The Catholic Role


New York Gov. Al Smith and Mrs. Smith
prepare to Vote
Courtesy of the Library of Congress

Examining the Catholic church's role in these efforts, historians have seen it as a conservative force. They point to the church's steadfast antagonism to socialism and communism and to the bishops who opposed union strikes and boycotts or government legislation. In 1886, for example, the Archbishop of New York, Michael Corrigan, took a strong public stand against the noted social reformer, Henry George, a candidate for mayor in the municipal election that year. Archbishop Corrigan also disciplined a popular local priest, Father Edward McGlynn, an open backer of George. In the twentieth century the church became one of the most powerful and outspoken opponents of socialism, a belief system to which many unionists were attracted because of its sensitivity to the position of the worker in the economy.

Yet the Catholic reaction was far more diverse than such views imply. Catholic workers made up a substantial proportion of the labor movement at the turn of the century. The head of the Knights of Labor after 1878, Terence Powderly, was Catholic, and most of the 700,000 Knights themselves were Catholic in the 1880s.[i] Catholics were also active in the AF of L leadership, as well as its rank and file. Catholic politicians, moreover, played a vital, if often overlooked, role in the passage of progressive social welfare legislation. In the 1910s, the Democrats, the party of most Catholic immigrants and their children at the time, took over the legislatures and/or governorships in Rhode Island, New York, Massachusetts, Connecticut, Ohio and Illinois. Led by men such as Governor David I. Walsh and legislator Martin Lomasney in Massachusetts or Governor Alfred E. Smith and Assemblyman "Big Tim" Sullivan in New York, these Catholic ethnic politicians pushed through a wide array of social welfare laws-minimum wage, maximum hours, and workmen's compensation laws, for example-in their states. In the process, they began to transform the Progressivism of the early twentieth century into Urban Liberalism, set the stage for the New Deal coalition that would see Franklin Roosevelt into the White House, and created a context for the social and economic programs of the 1930s.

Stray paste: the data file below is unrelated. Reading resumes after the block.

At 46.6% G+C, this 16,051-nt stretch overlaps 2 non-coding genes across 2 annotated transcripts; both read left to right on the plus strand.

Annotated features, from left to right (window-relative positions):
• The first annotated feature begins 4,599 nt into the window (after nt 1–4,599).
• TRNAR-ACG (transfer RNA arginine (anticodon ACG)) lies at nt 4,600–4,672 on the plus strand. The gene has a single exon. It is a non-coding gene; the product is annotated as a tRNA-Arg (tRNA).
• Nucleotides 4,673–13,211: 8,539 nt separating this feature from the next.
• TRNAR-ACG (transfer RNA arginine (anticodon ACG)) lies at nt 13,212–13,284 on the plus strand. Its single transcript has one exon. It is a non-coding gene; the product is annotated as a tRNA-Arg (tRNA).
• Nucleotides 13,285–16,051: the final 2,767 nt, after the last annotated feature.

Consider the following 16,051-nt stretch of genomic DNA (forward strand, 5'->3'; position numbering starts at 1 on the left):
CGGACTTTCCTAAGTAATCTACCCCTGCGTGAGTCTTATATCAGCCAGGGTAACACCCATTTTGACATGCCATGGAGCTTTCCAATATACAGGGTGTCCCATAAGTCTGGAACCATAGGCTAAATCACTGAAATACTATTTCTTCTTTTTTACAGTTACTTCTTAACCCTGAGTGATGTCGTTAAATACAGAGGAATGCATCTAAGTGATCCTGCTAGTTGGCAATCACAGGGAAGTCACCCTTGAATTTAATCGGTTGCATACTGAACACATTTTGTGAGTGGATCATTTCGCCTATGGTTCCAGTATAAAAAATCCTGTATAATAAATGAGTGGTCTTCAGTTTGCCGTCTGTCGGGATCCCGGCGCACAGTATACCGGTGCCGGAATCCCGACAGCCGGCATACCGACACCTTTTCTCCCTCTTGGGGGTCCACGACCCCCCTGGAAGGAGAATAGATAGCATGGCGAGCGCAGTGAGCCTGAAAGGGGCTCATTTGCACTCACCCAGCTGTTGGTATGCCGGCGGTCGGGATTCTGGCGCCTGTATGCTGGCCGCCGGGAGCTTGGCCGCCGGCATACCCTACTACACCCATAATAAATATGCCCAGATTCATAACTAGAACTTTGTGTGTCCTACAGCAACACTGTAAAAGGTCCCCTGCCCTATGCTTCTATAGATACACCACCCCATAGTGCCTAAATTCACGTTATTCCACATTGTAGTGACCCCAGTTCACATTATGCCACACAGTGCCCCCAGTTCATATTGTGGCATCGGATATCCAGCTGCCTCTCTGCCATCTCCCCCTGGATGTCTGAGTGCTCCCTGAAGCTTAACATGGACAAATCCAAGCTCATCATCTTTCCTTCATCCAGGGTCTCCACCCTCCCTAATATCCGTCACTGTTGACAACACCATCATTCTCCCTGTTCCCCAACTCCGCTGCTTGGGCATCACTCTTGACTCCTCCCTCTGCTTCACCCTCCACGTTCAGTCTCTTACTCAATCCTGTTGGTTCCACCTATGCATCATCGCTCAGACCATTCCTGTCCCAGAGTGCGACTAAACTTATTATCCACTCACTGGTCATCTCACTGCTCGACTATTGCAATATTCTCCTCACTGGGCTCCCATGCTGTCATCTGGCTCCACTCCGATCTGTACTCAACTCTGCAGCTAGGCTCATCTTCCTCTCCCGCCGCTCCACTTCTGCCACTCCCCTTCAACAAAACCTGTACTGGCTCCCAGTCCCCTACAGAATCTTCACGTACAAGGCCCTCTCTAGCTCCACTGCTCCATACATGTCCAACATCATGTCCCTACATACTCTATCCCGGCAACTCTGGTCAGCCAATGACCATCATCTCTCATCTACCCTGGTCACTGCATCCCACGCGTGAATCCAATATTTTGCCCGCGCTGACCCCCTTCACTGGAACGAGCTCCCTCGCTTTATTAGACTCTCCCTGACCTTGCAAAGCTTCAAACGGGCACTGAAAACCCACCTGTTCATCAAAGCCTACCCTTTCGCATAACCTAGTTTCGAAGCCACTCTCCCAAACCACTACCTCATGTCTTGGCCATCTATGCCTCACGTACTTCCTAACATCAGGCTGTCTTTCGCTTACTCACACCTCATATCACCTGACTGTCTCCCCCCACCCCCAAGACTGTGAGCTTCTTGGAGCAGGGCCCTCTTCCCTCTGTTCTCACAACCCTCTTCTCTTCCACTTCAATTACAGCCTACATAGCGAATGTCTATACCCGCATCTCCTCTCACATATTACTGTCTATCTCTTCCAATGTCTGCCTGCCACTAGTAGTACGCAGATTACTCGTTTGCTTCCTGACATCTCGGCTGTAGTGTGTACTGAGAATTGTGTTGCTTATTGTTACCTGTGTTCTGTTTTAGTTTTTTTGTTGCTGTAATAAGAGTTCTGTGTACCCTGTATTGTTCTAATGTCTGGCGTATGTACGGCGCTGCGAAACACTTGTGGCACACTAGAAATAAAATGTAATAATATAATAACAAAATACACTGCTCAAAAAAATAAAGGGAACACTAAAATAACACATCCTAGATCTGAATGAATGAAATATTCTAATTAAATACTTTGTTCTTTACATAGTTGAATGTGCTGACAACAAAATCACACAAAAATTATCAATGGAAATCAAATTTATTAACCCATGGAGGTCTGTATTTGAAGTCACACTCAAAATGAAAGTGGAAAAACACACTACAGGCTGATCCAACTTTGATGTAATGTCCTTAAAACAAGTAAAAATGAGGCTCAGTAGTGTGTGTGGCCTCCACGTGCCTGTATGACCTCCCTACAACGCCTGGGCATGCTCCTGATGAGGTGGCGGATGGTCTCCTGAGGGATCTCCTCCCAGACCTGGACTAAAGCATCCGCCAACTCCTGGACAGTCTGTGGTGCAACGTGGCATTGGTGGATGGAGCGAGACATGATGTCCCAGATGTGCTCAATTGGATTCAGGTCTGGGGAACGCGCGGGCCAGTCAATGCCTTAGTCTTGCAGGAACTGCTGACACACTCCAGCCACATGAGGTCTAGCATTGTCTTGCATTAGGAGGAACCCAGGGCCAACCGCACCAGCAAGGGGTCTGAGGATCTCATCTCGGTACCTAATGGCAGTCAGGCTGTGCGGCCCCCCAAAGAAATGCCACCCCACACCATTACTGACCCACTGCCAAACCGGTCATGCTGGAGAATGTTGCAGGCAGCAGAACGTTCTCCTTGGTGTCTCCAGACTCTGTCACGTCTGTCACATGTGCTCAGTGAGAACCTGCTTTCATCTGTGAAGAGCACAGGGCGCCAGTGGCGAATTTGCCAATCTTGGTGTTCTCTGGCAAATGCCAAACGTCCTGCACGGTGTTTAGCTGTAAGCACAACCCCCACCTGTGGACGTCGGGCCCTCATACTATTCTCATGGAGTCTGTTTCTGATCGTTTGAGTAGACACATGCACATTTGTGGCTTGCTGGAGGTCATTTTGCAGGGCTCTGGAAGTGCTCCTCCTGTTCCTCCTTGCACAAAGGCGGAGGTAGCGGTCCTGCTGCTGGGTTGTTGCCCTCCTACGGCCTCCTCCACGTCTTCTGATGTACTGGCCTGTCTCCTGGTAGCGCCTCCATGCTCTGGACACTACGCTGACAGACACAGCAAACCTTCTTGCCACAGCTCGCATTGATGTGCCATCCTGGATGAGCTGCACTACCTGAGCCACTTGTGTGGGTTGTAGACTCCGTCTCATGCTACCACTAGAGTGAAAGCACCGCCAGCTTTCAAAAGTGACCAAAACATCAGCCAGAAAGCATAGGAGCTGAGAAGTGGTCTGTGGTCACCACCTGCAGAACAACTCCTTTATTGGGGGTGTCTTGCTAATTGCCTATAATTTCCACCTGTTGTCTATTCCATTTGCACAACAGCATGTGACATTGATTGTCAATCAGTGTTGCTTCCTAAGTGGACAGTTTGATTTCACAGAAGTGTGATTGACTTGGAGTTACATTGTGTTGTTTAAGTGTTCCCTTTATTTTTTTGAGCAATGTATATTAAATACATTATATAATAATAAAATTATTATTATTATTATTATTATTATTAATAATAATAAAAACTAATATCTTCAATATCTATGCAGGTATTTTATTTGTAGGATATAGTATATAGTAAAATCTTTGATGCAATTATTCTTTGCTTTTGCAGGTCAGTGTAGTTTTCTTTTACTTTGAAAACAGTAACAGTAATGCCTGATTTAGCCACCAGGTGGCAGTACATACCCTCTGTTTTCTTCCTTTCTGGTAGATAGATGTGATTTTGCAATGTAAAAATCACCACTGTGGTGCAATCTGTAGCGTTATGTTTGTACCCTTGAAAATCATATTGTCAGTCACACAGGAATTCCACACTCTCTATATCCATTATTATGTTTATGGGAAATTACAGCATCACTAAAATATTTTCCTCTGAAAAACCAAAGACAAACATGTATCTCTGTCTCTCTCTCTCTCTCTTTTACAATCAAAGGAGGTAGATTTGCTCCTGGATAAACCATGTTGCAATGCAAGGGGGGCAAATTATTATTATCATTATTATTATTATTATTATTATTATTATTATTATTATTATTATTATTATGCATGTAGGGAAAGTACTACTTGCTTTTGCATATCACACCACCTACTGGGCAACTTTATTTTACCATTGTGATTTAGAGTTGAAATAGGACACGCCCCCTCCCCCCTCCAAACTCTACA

[i] James Hennesey, American Catholics, A History of the Roman Catholic Community in the United States (New York: Oxford University Press, 1981), 188.